Addicted To Anger

Why are we so angry?

I don’t know how one would gather data on such a subject, but it appears to me that there is a lot more palpable and visible anger in our culture in the past 10 years, especially when it comes to the arena of politics.  Why is this? What’s the root of it? Who is responsible?

The Republicans, Gays, the NRA, Trump; take your pick.  We can find anyone on which to pin the blame for our anger, reasoning out that things would be so much better if (fill in name of hated entity) would just shut up and go away.  That’s how anger works. It has an uncanny way of allowing for rationalization of an opinion.

It’s easy to point the finger at the supposed culprit and justify our own position against the actions of another.  But this is what Jesus was especially good at uncovering.  He had a way of showing that the starting point of all inquiry is self examination.  Take the log out of our own eye before removing the speck out of our neighbor’s eye. Good advice like this is not always heeded. And there is a simple motivation why?

We are angry because we love being angry.

I do believe there is a reason Jesus spoke of anger as his very first point in his first recorded sermon.  Anger is a powerful, natural response. It is a call to personal action.  When hurt or wronged, anger provokes the soul to action. But think of it as a starting point, not a destination. Anger should be moved beyond, not wallowed in.

One of the first bits of parenting advice I remember was to never discipline my child in anger.  It did not take long until I understood what that meant. When my kids did not do what I wanted, anger would flare.  And often it was for very good reason. If one of them showed disrespect, I felt immediately angry, but I had to move very quickly away from that anger into a reasoned, calm response. If not, anger would take over as the ruler.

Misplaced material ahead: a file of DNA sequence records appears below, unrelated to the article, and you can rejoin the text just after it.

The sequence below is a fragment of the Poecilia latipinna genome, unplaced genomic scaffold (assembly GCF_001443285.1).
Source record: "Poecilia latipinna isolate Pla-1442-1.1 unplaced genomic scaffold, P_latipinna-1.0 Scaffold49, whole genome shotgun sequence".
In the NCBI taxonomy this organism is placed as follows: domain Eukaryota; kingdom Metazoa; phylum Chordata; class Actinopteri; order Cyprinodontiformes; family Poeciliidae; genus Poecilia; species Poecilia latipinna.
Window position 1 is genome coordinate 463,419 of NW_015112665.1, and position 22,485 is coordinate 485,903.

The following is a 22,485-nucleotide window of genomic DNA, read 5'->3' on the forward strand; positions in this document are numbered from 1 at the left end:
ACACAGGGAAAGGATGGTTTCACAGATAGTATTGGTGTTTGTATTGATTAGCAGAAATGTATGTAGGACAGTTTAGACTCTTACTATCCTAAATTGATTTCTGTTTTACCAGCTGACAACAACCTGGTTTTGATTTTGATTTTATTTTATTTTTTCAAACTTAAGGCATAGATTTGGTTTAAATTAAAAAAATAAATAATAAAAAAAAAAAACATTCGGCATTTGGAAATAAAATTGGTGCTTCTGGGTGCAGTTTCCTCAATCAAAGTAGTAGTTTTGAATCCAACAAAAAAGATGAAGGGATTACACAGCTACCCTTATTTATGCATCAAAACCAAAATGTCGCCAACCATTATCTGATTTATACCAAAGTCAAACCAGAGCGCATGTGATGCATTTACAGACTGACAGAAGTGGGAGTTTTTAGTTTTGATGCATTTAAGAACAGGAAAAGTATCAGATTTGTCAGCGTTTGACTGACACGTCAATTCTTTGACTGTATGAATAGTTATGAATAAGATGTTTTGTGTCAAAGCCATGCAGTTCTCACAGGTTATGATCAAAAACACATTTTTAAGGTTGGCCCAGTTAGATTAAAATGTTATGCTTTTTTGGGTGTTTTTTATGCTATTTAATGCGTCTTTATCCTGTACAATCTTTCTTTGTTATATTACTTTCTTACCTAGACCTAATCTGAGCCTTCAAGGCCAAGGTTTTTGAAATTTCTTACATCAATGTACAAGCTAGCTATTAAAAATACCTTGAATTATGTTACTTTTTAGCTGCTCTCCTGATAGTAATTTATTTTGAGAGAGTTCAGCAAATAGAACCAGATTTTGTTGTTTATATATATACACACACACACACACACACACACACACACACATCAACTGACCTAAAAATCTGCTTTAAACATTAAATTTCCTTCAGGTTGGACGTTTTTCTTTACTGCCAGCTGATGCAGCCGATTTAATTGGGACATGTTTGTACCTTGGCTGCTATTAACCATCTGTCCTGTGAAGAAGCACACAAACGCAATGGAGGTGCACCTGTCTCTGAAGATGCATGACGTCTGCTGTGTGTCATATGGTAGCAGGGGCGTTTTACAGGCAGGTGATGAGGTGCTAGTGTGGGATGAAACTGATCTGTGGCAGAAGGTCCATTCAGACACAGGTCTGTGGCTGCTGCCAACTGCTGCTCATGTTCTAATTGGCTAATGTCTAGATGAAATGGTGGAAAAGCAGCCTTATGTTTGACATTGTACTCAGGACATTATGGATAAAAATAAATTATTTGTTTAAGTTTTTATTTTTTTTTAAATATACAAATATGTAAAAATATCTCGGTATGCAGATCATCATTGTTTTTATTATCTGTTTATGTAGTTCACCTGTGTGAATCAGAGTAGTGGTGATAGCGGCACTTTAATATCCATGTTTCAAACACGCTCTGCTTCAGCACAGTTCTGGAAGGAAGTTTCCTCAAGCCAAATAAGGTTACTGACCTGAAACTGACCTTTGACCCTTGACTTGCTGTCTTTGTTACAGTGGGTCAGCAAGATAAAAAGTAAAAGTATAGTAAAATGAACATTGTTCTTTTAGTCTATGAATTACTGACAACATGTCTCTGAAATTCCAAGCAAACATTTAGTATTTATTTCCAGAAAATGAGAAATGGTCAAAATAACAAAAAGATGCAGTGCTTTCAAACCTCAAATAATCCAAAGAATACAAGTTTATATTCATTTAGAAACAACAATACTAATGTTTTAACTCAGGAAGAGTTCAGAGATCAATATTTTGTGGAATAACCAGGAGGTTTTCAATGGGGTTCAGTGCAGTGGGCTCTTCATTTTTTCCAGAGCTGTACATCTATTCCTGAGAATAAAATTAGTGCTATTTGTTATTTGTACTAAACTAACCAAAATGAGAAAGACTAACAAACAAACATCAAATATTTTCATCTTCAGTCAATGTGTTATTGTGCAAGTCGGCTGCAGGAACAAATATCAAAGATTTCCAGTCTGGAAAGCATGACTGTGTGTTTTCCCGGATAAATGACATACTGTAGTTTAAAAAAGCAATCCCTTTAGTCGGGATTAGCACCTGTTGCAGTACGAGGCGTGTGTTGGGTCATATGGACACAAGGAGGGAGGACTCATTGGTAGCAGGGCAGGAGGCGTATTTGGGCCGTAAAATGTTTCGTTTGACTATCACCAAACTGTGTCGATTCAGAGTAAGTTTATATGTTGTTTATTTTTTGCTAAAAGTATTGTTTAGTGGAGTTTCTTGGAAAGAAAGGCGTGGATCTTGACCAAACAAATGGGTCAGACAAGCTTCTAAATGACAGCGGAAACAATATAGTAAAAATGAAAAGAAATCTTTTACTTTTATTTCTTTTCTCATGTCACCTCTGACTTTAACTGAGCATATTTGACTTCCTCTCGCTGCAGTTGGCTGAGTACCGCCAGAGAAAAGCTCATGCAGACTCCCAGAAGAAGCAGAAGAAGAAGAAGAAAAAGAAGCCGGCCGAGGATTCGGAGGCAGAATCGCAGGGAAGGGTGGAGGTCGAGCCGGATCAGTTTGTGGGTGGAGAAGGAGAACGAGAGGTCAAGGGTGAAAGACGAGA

Anger has a flip side, and it is sadness.  Show me an angry person and I will show you a deeply sad person.  Their sadness may be buried so deep that it’s hard to detect.  This is because its far easier to be angry than it is to be sad.  Anger produces a protective sense of power.  The feeling that stems from it is compulsive, and therefore indulged. In this way, Anger becomes an addiction.  This is why we are angry.  We love it too much.

Addiction is nothing more than the exchange of personal control for the promise of reward.  Alcohol promises relief and escape, but it ends up stealing a person’s self restraint.  Anger can do the same thing.  Anger can promise a sense of personal power, but leads to nothing more than unconfined rage if indulged beyond necessity. If you’ve seen the movie Fight Club, it shows this clearly.

Yes, I believe our society is angry because we love it, we indulge it and thus become addicted to it.  The only way an addiction is broken is when the addict becomes bored with or sick of the drug and sees that it offers nothing but a false promise.

Break this addiction to anger and you will change the world.

One thought on “Addicted To Anger

  1. Betty hendrick says:

    Your remarks really show you have added wisdom to other qualities you have shown. I’m glad for my grandchildren’s sake that you learned this lesson early.

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